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Re-design the matching_transaction logic for Ethereum #2039

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tcharding commented Feb 17, 2020

Currently the logic for matching transactions is super generic. We would like an API that accepts only what is needed to match a transaction and returns what we need from the matched transaction. From the COMIT protocol level i.e., rfc003 this is a 'per action' API i.e., funded/deployed/redeem/refunded.

The API is now

matching_create_contract(...) -> Result<(Transaction, Address)>
matching_event(...) -> Result<(Transaction, Log)>

All the matching logic is contained within the btsieve/ethereum module.

Makes a start at resolving: #1781, Bitcoin side to do.

Issue #2083 tracks the Bitcoin side.

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Are you sure the changelog does not need updating?

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tcharding commented Feb 17, 2020

Please do 10% review @thomaseizinger

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Interesting idea, I think you are on a good track!

Make sure you resolve the issue with the receipt before continuing, to validate that the design actually works.

Side-note:
What to look for correlates with the individual protocols. This is why we have HtlcDeployed etc.
Adding another layer that also uses the deployed terminology seems unnecessary.
It would be nice if the next layer, i.e. the implementation of HtlcDeployed would use a more generic layer that no longer knows about those steps.

That is sort of what we have now, it is just bad.
Maybe you can build something out of what you have here that exposes more primitive but useful matching logic like:

  • matching_contract_deployed_transactions
  • matching_event_emitted_transactions
  • ...?
@@ -194,7 +232,7 @@ mod tests {
let transaction = r#"02000000014135047eff77c95bce4955f630bc3e334690d31517176dbc23e9345493c48ecf000000004847304402200da78118d6970bca6f152a6ca81fa8c4dde856680eb6564edb329ce1808207c402203b3b4890dd203cc4c9361bbbeb7ebce70110d4b07f411208b2540b10373755ba01feffffff02644024180100000017a9142464790f3a3fddb132691fac9fd02549cdc09ff48700a3e1110000000017a914c40a2c4fd9dcad5e1694a41ca46d337eb59369d78765000000
"#.to_owned();

let bytes = decode_response::<bitcoin::Transaction>(transaction);

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Unrelated to the 10% review:

IMO, you are removing the most important 7 characters from this line: bitcoin.

Knowing, which transaction is decoded here is massively important because you will be able to immediately narrow down further possible paths/areas in your brain of what to think about.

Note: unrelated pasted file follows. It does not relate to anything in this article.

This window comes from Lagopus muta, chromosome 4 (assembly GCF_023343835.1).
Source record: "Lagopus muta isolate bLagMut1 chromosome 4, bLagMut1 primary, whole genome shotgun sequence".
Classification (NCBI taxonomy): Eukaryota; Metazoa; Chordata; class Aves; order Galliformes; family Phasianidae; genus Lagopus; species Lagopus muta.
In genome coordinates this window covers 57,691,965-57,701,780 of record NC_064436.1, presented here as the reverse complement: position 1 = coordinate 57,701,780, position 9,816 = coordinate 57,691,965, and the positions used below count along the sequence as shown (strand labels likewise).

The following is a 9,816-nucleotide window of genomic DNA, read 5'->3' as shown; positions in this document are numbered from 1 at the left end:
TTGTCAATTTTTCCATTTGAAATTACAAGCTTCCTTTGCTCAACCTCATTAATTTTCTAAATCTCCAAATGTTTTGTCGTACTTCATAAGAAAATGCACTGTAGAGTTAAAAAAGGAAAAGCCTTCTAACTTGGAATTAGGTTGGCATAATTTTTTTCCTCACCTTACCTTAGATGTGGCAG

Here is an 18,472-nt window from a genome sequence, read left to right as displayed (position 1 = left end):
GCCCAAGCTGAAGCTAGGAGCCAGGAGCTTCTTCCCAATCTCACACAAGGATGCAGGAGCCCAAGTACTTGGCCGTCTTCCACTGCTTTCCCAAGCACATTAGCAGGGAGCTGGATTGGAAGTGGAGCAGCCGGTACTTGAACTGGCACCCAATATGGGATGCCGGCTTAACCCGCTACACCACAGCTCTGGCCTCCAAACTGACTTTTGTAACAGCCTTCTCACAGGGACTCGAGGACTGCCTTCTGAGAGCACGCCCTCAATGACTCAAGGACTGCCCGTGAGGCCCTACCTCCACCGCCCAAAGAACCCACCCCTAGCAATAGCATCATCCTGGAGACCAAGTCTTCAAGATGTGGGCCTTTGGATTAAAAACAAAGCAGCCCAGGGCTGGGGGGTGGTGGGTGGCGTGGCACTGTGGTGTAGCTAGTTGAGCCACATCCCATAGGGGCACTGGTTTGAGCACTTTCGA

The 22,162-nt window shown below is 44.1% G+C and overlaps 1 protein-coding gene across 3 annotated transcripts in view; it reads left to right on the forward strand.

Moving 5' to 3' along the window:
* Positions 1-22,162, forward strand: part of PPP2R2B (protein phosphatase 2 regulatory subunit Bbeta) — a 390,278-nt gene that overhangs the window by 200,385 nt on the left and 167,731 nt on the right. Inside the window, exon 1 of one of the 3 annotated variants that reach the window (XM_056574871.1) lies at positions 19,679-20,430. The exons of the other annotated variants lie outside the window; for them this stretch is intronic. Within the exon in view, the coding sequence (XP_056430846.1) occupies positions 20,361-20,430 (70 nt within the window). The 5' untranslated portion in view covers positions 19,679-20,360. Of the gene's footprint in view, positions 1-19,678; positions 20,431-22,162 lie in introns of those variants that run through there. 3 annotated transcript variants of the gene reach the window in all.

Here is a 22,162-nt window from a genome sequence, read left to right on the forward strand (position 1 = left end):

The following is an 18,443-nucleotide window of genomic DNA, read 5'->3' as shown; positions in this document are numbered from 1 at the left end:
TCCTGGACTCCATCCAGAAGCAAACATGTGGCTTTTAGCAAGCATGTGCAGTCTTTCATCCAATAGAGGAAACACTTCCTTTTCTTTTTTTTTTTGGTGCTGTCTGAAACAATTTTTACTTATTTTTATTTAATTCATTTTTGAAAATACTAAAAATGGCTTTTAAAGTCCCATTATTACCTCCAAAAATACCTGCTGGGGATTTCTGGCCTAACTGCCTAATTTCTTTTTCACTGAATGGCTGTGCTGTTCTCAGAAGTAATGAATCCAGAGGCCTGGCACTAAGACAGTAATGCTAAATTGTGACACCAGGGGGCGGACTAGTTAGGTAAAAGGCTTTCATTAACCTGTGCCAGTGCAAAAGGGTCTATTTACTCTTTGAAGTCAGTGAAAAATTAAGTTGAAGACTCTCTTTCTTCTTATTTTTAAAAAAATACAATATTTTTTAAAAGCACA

Having to scroll to the top of the tests block to do that is a huge burden IMO.

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Will leave the paths in.

Ok(transaction)
}

pub async fn matching_funded_transaction<'b, C>(

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Bear in mind that funding for erc20 is different than for ether :)

The erc20 one needs to look for a Transfer event where as the ether one only needs to look for a transaction.

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Yep, I'm across that, will however keep it mind. Thanks

match matching_transaction(blockchain_connector, start_of_swap, |_transaction| {
// TODO: Add logic for matching a redeemed transaction.
//
// Includes using the bloom filter to conditionally fetch receipts

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This is a very important!

How are you going to solve the issue of needing the receipt for refunded and redeemed?
In order for the underlying code to know that it has to fetch the receipt, you will kind of have to give it the event you are looking for.

The crucial code is here:

block
.logs_bloom
.contains_input(Input::Raw(topic.0.as_ref()))

Maybe it is actually enough to pass down the topic to matching_transactions? The underlying code can then filter out all blocks where the bloom filter doesn't match and call you for those that does match with a tuple of (Transaction, Receipt).

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Cheers, I won't be 100% sure until I flesh it out some more but I think the design can accommodate the bloom filter correctly - time will tell.

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tcharding commented Feb 17, 2020

Interesting idea, I think you are on a good track!

Make sure you resolve the issue with the receipt before continuing, to validate that the design actually works.

Side-note:
What to look for correlates with the individual protocols. This is why we have HtlcDeployed etc.
Adding another layer that also uses the deployed terminology seems unnecessary.
It would be nice if the next layer, i.e. the implementation of HtlcDeployed would use a more generic layer that no longer knows about those steps.

That is sort of what we have now, it is just bad.
Maybe you can build something out of what you have here that exposes more primitive but useful matching logic like:

  • matching_contract_deployed_transactions
  • matching_event_emitted_transactions
  • ...?